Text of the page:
Asthma awareness helps people identify issues in their homes
May 26, 2011
In recognition of National Air Quality Awareness week, Garfield, Eagle, Mesa, and Pitkin Counties, along with the City of Aspen and the US Environmental Protection Agency, have partnered together to raise awareness about indoor and outdoor air quality issues, encouraging our communities to ‘share the air.’
Even her own laundry detergent may trigger an attack. Sometimes it helps to go outside and get fresh air, but sometimes she just can’t catch her breath. Aspen resident Cari Anne Holcomb has had issues with asthma for the last ten years, and her condition seems to be getting worse.
People often associate air quality with the outdoors, thinking about emissions from vehicles or other industry sources. However, what they may not know is that the air inside of homes is often more polluted than outdoor air. It is polluted by personal care products, cleaning supplies, and other products treated with chemicals. Because people and pets spend up to 90% of their time indoors, this is particularly concerning. May is National Asthma Awareness Month.
People suffering from asthma feel like they are being choked and can’t catch their breath. For Holcomb, on extreme days there can be several minutes where she just can’t breathe. Asthma attacks can range from persistent coughing and scratchy throats to severe reactions. Holcomb’s asthma is considered moderate. “It’s frustrating that there can be things in your life you don’t have control over,” she said. “You can’t help it, but you have to deal with it. I just try to keep it all in balance.”
Pitkin County Environmental Health Manager, Carla Ostberg, says that volatile organic compounds (VOC) are chemicals found in common household items, and are key contributors to indoor air pollution. These pollutants can cause or worsen allergies, respiratory illnesses – such as asthma, heart disease, cancer, and other serious long-term conditions. VOCs are found in scented candles, carpets, nail polishes, paint, air fresheners, dry-cleaned clothing, building material, and even some home furnishings, such as pressed-wood furniture. VOCs evaporate into the air when these products are used, or sometimes even when they are stored. “I always say that scented candles are the nicest smelling form of pollution you will ever welcome into your home,” said Ostberg.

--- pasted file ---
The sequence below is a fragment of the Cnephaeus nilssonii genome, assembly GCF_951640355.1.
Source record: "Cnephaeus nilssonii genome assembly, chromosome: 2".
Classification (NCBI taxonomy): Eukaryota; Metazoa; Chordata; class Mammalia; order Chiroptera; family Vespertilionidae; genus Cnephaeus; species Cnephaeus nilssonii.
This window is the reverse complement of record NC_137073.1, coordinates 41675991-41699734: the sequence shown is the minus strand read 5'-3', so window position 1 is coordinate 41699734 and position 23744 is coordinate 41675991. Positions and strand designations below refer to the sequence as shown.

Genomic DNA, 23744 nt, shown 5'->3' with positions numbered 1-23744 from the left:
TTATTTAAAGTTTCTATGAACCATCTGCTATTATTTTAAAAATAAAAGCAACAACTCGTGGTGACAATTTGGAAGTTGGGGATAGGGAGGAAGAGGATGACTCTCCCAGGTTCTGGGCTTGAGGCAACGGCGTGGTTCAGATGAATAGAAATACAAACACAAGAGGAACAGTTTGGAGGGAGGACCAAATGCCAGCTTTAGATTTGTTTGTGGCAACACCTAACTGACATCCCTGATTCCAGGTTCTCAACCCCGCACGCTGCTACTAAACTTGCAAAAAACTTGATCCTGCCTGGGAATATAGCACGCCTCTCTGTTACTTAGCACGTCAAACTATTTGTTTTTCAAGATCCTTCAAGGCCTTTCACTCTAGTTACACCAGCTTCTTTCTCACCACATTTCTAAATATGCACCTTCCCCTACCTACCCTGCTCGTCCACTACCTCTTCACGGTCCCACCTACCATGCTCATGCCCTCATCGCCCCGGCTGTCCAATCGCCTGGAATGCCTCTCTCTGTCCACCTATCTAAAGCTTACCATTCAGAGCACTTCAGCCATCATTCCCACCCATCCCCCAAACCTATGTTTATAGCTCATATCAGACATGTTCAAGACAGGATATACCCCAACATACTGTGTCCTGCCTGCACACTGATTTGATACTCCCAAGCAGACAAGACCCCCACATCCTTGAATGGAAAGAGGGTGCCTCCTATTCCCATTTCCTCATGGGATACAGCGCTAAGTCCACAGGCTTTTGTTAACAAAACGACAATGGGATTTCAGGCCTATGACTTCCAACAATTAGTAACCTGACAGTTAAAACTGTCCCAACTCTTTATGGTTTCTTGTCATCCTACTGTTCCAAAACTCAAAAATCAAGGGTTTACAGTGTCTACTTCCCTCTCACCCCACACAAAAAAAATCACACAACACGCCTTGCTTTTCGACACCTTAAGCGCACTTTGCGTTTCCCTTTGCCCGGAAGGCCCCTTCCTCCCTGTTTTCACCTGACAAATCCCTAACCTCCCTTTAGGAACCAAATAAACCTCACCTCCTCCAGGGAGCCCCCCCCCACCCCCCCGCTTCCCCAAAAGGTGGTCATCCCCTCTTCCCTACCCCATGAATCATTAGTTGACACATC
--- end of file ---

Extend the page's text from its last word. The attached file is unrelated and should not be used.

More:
For Holcomb, dealing with asthma has been even more difficult than she would like to admit. Sometimes she finds herself struggling for breath and doesn’t even know where the trigger is coming from. “People don’t realize that the things they put on, or have in their home, or use at work can be harmful, especially to those who suffer from asthma,” she says. “For me it’s not a ‘preference,’ like whether I like a particular fragrance or not. It’s a physical reaction that occurs. I don’t have control over it. I would prefer not to have this allergy or asthma at all, but this is what it is.”
Ostberg advises that you can help clear the air and improve your own health, as well as help those around you, by controlling the chemicals that you invite into your home or workplace. Increasing the amount of fresh air brought indoors helps. Even opening the window a crack can improve ventilation. Ostberg cautions to never mix products, such as cleaners, and always follow manufacturers’ instructions when using and storing items that may release pollutants into the air.
To find out more information on improving the quality of indoor air, contact Garfield County Public Health at 970-625-5200.Air Quality